And despite all of this, the Welsh Government has intervened at the eleventh hour and derailed the County Council’s allegedly ‘impartial’ scrutiny of a scheme hatched between it and a development company to use derelict and toxic land for housing.

It is one of the great mysteries of the planning rules governing local government that authorities involved in drawing up and promoting development schemes are permitted to mark their own homework. It matters not how principled an officer or a councillor is, institutional inertia and self-interest is bound to have an effect on deliberations over a scheme sponsored by the authority of which they are either an employee or a member.

After all, readers, Carmarthenshire County Council contrived to begin preparatory works for the West Carmarthen Link Road before the full Council had voted on the budget for the project. Indeed, it appears that the Council began work on the road more in the hope than expectation that its unidentified partners will actually stump up towards its cost. Procedure means little when the Council is approving its own plans or pursuing its own agendas.

Somewhere in his office, readers, the Council’s presiding officer has a crystal ball that enables him to see in advance which votes will succeed and where the budgetary bite can be put. Perhaps much-loved Mark keeps that ball next to those belonging to the Council leader.

So, readers, let us have a little look at the plan to build houses on the polluted site of a former metal processing works.

Back in 2013, the Council fought against the decision of the Welsh Government to stop development on the former Grillo zinc oxide works. The authority went all the way to the High Court to battle a Welsh minister’s decision on grounds so specious that even Mr Justice Cranston – no slouch he - was baffled as to the basis upon which the Council threw Council Tax payers’ money at legal counsel to fight someone else’s battle.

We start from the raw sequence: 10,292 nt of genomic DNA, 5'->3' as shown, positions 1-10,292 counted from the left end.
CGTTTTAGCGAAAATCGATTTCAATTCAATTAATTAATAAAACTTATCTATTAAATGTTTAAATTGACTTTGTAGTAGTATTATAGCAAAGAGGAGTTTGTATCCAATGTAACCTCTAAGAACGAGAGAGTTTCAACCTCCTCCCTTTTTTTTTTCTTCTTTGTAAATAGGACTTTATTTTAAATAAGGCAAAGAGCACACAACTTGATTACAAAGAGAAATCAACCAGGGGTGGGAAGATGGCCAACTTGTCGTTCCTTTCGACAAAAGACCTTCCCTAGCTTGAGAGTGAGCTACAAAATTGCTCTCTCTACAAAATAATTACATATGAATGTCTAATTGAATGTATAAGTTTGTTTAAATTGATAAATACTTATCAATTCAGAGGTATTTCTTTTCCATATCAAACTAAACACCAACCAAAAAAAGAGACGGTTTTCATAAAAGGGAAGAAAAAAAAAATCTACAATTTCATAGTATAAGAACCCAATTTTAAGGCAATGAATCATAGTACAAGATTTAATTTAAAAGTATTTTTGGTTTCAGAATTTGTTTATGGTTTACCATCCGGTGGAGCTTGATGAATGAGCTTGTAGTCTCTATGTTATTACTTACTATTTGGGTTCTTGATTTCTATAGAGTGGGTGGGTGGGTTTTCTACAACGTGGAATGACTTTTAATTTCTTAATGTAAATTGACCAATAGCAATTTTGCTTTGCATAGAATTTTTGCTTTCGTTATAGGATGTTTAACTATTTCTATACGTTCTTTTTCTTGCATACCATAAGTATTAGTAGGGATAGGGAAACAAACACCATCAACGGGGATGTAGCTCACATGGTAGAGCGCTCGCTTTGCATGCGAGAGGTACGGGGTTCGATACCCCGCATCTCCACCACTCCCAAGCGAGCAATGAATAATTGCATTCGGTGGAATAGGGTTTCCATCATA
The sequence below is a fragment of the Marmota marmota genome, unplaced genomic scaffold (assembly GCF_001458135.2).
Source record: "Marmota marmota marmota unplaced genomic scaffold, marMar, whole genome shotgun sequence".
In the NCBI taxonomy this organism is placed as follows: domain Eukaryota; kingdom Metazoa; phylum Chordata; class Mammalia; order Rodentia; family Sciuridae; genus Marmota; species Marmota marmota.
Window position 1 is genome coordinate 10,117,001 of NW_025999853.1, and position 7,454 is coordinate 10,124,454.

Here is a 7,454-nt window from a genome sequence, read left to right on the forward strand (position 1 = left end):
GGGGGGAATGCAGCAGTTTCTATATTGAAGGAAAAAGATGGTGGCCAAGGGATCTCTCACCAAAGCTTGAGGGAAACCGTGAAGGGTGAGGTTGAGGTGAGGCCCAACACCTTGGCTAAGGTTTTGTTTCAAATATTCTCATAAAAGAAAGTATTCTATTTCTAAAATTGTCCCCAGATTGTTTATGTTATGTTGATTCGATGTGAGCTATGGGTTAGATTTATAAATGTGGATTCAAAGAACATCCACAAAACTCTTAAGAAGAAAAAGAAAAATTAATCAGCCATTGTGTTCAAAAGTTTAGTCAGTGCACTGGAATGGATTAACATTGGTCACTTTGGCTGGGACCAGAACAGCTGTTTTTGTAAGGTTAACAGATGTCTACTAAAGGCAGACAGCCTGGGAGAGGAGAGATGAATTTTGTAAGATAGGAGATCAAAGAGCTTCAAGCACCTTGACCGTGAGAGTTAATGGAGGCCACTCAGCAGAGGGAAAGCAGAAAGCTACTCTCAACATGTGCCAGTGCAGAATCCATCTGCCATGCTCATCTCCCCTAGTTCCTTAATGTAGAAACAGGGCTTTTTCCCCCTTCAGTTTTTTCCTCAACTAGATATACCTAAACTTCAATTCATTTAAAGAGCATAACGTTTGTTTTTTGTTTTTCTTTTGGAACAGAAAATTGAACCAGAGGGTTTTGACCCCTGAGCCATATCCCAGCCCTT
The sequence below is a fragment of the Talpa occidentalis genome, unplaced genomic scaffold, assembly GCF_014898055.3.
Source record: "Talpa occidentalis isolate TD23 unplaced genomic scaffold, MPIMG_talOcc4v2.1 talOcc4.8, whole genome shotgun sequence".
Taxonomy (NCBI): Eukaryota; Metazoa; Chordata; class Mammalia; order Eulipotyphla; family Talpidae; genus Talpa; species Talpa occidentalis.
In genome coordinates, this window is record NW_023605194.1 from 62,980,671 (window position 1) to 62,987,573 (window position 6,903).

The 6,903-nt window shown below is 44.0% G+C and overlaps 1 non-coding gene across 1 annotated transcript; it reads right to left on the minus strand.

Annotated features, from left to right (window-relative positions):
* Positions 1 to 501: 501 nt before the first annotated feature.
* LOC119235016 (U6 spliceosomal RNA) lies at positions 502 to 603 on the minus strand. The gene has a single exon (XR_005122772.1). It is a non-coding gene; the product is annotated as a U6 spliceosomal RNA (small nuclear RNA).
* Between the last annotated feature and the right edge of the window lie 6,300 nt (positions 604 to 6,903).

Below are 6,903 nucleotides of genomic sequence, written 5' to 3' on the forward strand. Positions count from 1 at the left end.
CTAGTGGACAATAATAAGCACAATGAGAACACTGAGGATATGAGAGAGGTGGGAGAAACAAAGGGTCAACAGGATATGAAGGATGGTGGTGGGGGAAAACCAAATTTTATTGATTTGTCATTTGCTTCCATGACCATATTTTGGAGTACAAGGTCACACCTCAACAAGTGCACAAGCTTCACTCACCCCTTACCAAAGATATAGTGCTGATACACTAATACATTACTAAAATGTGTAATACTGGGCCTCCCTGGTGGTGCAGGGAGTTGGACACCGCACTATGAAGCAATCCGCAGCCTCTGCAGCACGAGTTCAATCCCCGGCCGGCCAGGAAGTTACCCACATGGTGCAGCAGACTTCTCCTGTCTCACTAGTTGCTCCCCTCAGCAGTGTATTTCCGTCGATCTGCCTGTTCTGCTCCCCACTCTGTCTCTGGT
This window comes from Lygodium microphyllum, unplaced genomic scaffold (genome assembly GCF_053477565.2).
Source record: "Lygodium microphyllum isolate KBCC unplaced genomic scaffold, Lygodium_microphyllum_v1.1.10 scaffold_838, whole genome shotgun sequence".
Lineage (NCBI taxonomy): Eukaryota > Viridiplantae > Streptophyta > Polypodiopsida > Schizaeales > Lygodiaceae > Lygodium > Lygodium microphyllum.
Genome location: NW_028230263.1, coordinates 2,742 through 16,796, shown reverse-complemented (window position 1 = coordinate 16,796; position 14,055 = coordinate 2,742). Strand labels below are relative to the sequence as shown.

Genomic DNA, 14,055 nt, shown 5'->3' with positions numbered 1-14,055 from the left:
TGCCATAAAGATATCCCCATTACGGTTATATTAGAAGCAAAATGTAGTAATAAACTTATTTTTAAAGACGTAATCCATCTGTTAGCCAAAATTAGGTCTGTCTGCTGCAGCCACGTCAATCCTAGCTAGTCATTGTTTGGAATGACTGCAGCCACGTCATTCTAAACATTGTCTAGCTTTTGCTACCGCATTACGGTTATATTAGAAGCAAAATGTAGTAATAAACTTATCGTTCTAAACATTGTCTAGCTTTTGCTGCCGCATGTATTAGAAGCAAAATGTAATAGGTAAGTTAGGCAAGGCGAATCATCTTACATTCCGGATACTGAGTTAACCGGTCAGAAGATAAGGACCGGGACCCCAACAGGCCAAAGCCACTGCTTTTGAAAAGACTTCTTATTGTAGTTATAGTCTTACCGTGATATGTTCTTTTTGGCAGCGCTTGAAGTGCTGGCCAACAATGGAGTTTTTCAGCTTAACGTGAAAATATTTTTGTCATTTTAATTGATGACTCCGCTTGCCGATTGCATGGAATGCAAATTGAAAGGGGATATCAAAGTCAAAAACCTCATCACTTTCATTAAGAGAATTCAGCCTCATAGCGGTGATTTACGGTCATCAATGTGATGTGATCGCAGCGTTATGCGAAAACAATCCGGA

Dismissing the challenge, the Court found that the Ministers had been entitled to rely on maps which classified parts of the site as falling within a 'highly vulnerable' area without any significant flood defences to protect them. The Ministers had rightly adopted a 'precautionary approach' to the flooding issue and there had been no unfairness to the developer which had been given a 'fair crack of the whip'.

Just to show how unbiased officers are about the whole thing, one Jonathan Fearn, aka the Head of Corporate Property for Carmarthenshire County Council, tweeted on November 4, 2013,

‘Bad news as Burry Port Grillo development rejected by High Court :(.’

Well at least one cannot accuse Mr Fearn’s sad smiley of having prejudged the issue this time around. Cadno read the Council’s planning documents, readers – a service he provides to spare your sanity – and no response had been received from Mr :( of 2013.

In order to get round the Court’s ruling, new maps were drawn. These new and improved maps, the Council argues, show that the risk of flooding is minimal - nugatory, even.